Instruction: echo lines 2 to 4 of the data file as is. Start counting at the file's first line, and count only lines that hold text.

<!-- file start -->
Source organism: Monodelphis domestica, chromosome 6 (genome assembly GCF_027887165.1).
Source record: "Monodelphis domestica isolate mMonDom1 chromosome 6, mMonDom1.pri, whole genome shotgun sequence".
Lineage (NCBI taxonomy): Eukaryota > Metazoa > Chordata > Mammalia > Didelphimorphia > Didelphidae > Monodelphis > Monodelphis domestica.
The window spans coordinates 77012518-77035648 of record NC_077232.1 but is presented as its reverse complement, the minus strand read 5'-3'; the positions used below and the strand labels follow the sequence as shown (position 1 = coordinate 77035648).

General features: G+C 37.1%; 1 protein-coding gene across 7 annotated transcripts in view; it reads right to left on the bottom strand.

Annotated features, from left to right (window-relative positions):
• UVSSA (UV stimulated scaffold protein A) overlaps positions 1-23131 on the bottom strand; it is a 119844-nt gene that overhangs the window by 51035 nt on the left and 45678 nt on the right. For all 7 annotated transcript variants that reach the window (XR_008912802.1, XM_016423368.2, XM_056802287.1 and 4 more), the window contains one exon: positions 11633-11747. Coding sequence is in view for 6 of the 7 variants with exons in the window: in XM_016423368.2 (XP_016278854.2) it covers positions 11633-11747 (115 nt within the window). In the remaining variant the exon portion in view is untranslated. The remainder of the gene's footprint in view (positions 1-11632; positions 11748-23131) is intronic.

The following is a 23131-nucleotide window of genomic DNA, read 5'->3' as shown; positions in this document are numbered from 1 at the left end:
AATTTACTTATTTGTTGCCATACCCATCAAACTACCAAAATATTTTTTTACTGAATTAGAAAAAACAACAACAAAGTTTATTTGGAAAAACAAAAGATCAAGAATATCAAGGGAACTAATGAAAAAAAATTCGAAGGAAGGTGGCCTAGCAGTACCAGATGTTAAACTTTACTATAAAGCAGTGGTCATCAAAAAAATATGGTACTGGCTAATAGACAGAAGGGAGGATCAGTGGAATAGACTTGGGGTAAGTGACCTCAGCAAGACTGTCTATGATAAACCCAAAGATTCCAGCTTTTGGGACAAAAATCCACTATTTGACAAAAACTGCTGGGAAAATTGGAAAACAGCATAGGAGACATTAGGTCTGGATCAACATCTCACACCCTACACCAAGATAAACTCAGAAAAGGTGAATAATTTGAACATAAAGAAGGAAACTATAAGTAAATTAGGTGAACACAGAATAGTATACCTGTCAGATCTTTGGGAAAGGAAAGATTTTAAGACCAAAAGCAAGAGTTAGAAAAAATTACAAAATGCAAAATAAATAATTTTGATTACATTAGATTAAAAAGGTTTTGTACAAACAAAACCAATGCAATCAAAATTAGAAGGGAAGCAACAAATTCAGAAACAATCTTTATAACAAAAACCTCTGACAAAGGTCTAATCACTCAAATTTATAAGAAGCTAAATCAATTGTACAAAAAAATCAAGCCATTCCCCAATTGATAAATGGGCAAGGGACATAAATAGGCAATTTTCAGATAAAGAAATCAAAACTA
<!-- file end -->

Source record: "Monodelphis domestica isolate mMonDom1 chromosome 6, mMonDom1.pri, whole genome shotgun sequence".
Lineage (NCBI taxonomy): Eukaryota > Metazoa > Chordata > Mammalia > Didelphimorphia > Didelphidae > Monodelphis > Monodelphis domestica.
The window spans coordinates 77012518-77035648 of record NC_077232.1 but is presented as its reverse complement, the minus strand read 5'-3'; the positions used below and the strand labels follow the sequence as shown (position 1 = coordinate 77035648).